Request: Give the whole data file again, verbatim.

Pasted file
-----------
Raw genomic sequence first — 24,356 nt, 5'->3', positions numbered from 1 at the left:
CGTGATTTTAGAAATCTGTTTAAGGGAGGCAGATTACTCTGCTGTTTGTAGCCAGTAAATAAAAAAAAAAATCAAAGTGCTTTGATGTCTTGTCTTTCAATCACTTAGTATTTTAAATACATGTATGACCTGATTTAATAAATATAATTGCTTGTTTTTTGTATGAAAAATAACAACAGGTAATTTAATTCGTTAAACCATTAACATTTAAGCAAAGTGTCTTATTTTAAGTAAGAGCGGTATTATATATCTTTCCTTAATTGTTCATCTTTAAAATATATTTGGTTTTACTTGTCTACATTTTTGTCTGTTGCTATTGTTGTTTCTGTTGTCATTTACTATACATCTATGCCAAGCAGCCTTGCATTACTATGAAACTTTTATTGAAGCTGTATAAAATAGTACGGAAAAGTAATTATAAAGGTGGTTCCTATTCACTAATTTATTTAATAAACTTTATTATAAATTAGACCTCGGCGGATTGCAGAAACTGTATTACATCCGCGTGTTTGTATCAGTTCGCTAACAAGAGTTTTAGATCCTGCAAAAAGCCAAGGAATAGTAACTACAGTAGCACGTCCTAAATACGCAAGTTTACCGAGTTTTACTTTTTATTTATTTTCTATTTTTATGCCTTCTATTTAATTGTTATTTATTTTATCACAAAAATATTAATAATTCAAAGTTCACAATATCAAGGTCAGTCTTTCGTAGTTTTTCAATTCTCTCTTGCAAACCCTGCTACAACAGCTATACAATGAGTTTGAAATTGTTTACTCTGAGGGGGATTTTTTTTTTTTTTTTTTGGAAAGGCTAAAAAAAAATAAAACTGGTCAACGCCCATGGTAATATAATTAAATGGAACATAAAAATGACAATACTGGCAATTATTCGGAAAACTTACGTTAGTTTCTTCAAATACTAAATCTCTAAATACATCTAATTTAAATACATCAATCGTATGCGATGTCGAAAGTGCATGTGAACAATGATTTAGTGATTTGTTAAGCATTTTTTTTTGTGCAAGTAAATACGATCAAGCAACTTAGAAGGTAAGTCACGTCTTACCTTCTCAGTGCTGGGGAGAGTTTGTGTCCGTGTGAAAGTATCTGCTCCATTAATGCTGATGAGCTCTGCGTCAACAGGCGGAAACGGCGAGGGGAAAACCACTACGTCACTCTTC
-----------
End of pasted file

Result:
Raw genomic sequence first — 24,356 nt, 5'->3', positions numbered from 1 at the left:
CGTGATTTTAGAAATCTGTTTAAGGGAGGCAGATTACTCTGCTGTTTGTAGCCAGTAAATAAAAAAAAAAATCAAAGTGCTTTGATGTCTTGTCTTTCAATCACTTAGTATTTTAAATACATGTATGACCTGATTTAATAAATATAATTGCTTGTTTTTTGTATGAAAAATAACAACAGGTAATTTAATTCGTTAAACCATTAACATTTAAGCAAAGTGTCTTATTTTAAGTAAGAGCGGTATTATATATCTTTCCTTAATTGTTCATCTTTAAAATATATTTGGTTTTACTTGTCTACATTTTTGTCTGTTGCTATTGTTGTTTCTGTTGTCATTTACTATACATCTATGCCAAGCAGCCTTGCATTACTATGAAACTTTTATTGAAGCTGTATAAAATAGTACGGAAAAGTAATTATAAAGGTGGTTCCTATTCACTAATTTATTTAATAAACTTTATTATAAATTAGACCTCGGCGGATTGCAGAAACTGTATTACATCCGCGTGTTTGTATCAGTTCGCTAACAAGAGTTTTAGATCCTGCAAAAAGCCAAGGAATAGTAACTACAGTAGCACGTCCTAAATACGCAAGTTTACCGAGTTTTACTTTTTATTTATTTTCTATTTTTATGCCTTCTATTTAATTGTTATTTATTTTATCACAAAAATATTAATAATTCAAAGTTCACAATATCAAGGTCAGTCTTTCGTAGTTTTTCAATTCTCTCTTGCAAACCCTGCTACAACAGCTATACAATGAGTTTGAAATTGTTTACTCTGAGGGGGATTTTTTTTTTTTTTTTTTGGAAAGGCTAAAAAAAAATAAAACTGGTCAACGCCCATGGTAATATAATTAAATGGAACATAAAAATGACAATACTGGCAATTATTCGGAAAACTTACGTTAGTTTCTTCAAATACTAAATCTCTAAATACATCTAATTTAAATACATCAATCGTATGCGATGTCGAAAGTGCATGTGAACAATGATTTAGTGATTTGTTAAGCATTTTTTTTTGTGCAAGTAAATACGATCAAGCAACTTAGAAGGTAAGTCACGTCTTACCTTCTCAGTGCTGGGGAGAGTTTGTGTCCGTGTGAAAGTATCTGCTCCATTAATGCTGATGAGCTCTGCGTCAACAGGCGGAAACGGCGAGGGGAAAACCACTACGTCACTCTTC